If Bev could have frozen time and stayed in her home with her boys forever, she would have. Sadly, we all know things don’t work that way. At some point, we all move on and say good-bye.
Bev cherished the things around her. Change was not easy for her to embrace. She was happier accepting people and situations just as they were. Bev treasured the good times and stood strong through the bad. Bev loved fiercely. She was always very generous and thoughtful to those around her. She enjoyed giving presents to humans and treats to her four-legged friends. She was always up for a chat and loved to share memories with anyone that would take the time to listen. In recent years, her mobility (and the pandemic) limited her work and social life. Instead, she spent hours on the phone with her dear friends and from time to time, she would check in on her grandchildren to get updates on their busy lives. She spent hours listening to talk radio or watching Anderson Cooper’s CNN with her youngest son, Timothy, and was unwavering with her regular traffic and weather reports to her firstborn son, Paddy.
Bev grew up in a happy home with her loving parents, the late Earl Stimpson and the late Cecile Stimpson (nee O’Hara) and shared many fond childhood memories with her surviving sister, Colleen.
As a young woman, she worked at Burkholder Furs and then at her father’s driving range, The 19th Tee in the West-end of Ottawa. Following her father’s lead, Bev was a repeat Ladies Club Golf Champion at the Manderley Club in the 1960s. She was a very accomplished golfer and was once sought-after to pursue a career in golf. Bev also did some modelling work for the late Canadian photographer, the legendary Yousuf Karsh. Karsh photographed Bev planting tulips at the Ottawa Tulip Festival. It has since become her family's favourite portrait of her.
Along with years as an accomplished hairstylist to those resting in funeral homes across the city, she also worked at CJSB radio station where she met her unforgettable friend, Helen. Throughout those busy years, Bev also devoted her time to organizations within the community. As a mother to two young boys, she still found the energy to be a founding member of the Block Parent Program in her corner of Ottawa. She became the Chair of the Block Parents organization in the early 1980s. Bev’s advocacy for the need of a Block Parent program, as well as her philanthropy and contributions to the community prompted her to be nominated as Ottawa’s Citizen of the Year (circa 1983). She always had an enthusiastically decorated and welcoming home to all. Her shining accomplishment was collaborating on the development of “The Halloween Extravaganza” held for many years at the Landsowne Coliseum.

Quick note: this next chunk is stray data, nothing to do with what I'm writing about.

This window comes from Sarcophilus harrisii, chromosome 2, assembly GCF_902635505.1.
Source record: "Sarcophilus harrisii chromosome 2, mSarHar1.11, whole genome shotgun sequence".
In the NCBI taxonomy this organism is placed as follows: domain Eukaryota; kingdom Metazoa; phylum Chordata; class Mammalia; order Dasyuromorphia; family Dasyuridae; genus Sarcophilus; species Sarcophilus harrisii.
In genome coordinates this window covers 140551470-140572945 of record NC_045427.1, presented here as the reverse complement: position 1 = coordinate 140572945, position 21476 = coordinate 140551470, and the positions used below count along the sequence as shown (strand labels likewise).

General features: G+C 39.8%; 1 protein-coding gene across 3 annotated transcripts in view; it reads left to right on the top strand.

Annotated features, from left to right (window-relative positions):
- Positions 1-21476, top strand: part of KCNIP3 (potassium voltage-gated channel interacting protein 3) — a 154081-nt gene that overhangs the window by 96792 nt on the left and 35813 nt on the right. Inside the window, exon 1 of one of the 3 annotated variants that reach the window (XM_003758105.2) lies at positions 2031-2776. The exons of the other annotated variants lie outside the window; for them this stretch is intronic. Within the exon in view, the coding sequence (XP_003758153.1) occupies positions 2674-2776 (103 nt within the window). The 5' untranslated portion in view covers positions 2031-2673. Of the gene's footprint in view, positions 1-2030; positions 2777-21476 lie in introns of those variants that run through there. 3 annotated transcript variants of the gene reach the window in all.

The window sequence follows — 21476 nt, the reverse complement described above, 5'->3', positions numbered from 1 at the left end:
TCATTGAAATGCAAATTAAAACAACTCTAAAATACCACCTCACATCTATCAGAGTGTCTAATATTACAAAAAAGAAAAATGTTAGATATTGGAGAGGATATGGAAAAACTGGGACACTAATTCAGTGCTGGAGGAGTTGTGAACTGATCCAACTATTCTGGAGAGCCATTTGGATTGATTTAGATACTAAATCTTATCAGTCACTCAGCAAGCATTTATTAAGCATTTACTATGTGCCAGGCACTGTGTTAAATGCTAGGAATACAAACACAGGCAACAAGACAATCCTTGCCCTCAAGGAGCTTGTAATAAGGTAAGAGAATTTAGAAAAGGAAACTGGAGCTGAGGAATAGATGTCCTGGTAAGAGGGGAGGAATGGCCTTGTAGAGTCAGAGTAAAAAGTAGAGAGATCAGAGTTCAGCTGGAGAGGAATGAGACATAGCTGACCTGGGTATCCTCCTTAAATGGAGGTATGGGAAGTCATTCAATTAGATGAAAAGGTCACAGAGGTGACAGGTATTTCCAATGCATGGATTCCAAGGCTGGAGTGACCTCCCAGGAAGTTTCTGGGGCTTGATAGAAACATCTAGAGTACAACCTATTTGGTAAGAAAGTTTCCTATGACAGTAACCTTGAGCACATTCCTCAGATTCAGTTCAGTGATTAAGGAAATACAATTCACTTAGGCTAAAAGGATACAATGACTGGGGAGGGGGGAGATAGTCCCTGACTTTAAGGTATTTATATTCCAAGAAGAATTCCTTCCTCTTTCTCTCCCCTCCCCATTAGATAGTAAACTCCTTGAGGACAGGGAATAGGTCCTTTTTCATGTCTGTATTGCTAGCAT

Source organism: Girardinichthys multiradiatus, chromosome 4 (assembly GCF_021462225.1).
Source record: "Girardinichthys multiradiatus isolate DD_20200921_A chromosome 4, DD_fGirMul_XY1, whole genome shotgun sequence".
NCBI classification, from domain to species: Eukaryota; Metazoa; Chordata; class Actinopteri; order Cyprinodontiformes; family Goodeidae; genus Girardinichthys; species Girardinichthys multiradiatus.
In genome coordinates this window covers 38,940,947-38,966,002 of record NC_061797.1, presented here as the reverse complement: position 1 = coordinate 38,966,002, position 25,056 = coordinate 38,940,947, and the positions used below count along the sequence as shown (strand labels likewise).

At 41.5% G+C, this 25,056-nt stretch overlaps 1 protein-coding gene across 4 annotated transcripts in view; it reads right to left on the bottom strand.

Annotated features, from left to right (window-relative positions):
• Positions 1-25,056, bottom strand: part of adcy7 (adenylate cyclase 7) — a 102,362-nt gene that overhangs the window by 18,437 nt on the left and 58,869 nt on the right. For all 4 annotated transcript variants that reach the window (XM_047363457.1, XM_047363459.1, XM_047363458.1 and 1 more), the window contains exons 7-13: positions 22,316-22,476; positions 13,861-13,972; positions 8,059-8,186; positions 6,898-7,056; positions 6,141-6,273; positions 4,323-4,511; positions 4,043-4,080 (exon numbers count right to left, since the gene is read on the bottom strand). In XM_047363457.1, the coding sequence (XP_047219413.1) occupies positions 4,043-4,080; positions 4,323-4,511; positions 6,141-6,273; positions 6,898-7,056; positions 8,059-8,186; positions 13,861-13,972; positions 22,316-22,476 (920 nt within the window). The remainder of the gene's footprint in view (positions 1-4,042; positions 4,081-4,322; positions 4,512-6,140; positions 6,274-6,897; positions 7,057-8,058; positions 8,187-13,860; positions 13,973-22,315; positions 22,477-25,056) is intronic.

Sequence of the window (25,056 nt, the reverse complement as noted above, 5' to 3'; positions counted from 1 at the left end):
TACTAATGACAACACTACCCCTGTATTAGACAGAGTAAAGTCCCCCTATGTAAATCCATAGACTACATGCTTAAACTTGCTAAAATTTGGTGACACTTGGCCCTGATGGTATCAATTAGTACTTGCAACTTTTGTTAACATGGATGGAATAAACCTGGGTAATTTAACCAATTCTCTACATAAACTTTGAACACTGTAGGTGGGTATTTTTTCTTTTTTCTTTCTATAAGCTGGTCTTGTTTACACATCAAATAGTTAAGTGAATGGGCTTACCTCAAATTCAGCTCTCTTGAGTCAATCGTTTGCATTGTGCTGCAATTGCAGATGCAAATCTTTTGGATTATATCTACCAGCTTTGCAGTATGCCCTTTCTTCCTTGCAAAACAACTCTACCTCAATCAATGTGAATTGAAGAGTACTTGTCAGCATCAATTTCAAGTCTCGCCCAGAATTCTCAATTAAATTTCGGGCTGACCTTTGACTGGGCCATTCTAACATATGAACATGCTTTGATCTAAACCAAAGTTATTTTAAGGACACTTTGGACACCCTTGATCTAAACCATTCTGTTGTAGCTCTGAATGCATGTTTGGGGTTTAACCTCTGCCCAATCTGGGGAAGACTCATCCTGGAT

In later years, Bev was a member of the Board of Directors at Westboro Kiwanis. She was seen volunteering every year at the Ottawa Exhibition and other local fairs in the “Bacon on the Bun” booth - even though she didn't like pork. She was also part of the Knights of Columbus Ladies’ Auxiliary.
Bev will be lovingly remembered as a dedicated and dutiful mother by her sons, Patrick (Tania Tack) and Timothy. Her grandchildren Zach, Stella, and Adam will always miss her. Bev’s many nieces and nephews will also be able to reminisce about many treasured memories.
A Memorial Service will be held on Friday, June 24th at 3:00 p.m. at Hope Cemetery’s Chapel, 4660 Bank Street.
In lieu of flowers, please consider donating to a charity you feel would honour Bev’s memory.
Thank you to all health care providers, friends, extended family, and colleagues who have supported Bev and her family.